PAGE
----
The young man sat alone on the bus and most of the time stared out the window. He was in his mid-twenties, nice looking with a kind face. His dark blue shirt matched the color of his eyes. His hair was short and neat. Occasionally he would look away from the window and the anxiety on his young face touched the heart of the grandmotherly woman sitting across the aisle. The bus was just approaching the outskirts of a small town when she was so drawn to the young man that she scooted across the aisle and asked permission to sit next to him.
After a few moments of small talk about the warm spring weather, he blurted out, "I've been in prison for two years. I just got out this morning and I'm going home." His words tumbled out as he told her he was raised in a poor but proud family and how his crime had brought his family shame and heartbreak. In the whole two years he had not heard from them. He knew they were too poor to travel the distance to where he had been in prison and his parents probably felt too uneducated to write. He had stopped writing them when no answers came.
Three weeks before being released, he desperately wrote one more letter to his family. He told them how sorry he was for disappointing them and asked for their forgiveness.
He went on to explain about being released from prison and that he would take the bus to his hometown-the one that goes right by the front yard of the house where he grew up and where his parents still lived. In his letter, he said he would understand if they wouldn't forgive him.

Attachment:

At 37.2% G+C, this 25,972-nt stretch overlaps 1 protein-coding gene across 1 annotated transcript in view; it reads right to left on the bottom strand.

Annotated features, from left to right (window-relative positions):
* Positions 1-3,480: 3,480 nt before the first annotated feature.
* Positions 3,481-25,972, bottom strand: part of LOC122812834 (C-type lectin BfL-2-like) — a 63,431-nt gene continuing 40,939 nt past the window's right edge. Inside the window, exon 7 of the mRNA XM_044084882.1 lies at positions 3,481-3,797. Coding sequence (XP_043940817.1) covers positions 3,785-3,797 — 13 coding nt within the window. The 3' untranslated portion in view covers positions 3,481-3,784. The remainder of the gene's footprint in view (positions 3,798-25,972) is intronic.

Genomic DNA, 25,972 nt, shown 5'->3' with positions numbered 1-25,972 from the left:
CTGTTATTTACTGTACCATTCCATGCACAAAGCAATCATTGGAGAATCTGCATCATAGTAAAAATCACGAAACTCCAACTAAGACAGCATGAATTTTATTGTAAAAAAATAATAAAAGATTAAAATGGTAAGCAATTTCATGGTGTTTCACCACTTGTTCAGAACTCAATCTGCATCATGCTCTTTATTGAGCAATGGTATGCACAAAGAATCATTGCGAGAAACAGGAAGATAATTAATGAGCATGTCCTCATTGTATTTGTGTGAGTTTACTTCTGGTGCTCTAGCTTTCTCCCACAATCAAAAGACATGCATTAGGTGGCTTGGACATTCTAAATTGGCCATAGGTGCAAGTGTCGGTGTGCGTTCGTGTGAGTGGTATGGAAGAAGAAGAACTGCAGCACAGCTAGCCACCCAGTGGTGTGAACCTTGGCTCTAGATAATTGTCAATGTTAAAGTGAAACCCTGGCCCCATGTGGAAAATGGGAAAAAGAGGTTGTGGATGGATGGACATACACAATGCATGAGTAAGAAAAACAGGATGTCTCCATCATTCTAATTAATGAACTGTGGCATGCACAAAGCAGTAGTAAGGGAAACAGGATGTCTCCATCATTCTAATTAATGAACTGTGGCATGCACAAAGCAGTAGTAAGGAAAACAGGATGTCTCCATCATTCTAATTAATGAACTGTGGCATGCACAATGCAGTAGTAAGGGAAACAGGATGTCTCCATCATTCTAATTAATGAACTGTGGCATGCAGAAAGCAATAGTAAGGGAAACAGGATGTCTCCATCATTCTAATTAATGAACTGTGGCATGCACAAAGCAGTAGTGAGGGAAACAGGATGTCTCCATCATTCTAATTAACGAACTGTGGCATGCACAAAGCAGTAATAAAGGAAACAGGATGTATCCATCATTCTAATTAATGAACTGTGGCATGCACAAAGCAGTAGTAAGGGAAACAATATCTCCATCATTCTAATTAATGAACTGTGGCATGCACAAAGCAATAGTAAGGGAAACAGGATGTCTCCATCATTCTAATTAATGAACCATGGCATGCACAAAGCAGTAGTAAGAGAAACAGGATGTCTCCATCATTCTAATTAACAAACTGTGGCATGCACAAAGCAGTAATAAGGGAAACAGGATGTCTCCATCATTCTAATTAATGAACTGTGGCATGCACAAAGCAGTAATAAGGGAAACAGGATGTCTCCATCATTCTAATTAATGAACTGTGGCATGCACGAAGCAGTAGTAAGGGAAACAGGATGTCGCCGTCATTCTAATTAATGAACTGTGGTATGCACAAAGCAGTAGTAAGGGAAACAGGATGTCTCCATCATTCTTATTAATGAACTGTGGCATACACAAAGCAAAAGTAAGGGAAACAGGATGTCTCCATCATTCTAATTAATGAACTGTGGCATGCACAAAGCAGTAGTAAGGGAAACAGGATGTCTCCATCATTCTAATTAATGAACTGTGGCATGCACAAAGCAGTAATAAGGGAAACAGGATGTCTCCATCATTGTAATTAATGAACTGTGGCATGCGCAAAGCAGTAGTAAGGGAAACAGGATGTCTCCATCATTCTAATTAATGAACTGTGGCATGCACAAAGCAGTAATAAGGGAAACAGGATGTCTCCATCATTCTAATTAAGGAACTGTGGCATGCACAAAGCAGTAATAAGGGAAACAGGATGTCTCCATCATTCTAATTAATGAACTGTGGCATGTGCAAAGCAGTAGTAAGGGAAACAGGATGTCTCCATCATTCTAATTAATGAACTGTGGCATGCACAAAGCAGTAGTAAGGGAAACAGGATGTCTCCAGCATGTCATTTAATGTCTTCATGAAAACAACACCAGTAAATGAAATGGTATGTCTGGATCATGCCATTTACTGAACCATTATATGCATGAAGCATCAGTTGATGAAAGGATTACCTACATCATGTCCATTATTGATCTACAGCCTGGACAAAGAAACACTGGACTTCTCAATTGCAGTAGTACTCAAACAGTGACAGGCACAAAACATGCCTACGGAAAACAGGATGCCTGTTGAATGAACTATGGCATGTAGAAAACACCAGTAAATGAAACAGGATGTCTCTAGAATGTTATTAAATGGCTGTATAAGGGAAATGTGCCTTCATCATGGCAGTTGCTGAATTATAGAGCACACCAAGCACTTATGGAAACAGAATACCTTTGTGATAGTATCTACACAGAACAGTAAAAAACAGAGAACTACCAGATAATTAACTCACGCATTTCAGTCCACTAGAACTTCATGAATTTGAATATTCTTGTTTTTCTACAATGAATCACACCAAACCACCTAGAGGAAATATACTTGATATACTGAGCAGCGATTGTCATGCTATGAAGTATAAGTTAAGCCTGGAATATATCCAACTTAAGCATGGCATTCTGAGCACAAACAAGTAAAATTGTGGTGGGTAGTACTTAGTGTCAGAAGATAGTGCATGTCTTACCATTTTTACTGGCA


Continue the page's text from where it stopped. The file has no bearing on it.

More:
He wanted to make it easy for them and so asked them to give him a signal that he could see from the bus. If they had forgiven him and wanted him to come back home, they could tie a white ribbon on the old apple tree that stood in the front yard. If the signal wasn't there, he would stay on the bus, leave town and be out of their lives forever.
As the bus neared his street, the young man became more and more anxious to the point he was afraid to look out the window because he was so sure there would be no ribbon.
After listening to his story, the woman asked simply, "Would it help if we traded seats and I'll sit near to the window and look for you?" The bus traveled a few more blocks and then she saw the tree. She gently touched the young man's shoulder and choking back tears said, "Look! Oh look! The whole tree is covered with white ribbons."
Retold by Alice Gray in Stories for the Heart compiled by Alice Gray (Portland: Multnomah Press, 1996), p. 81-82.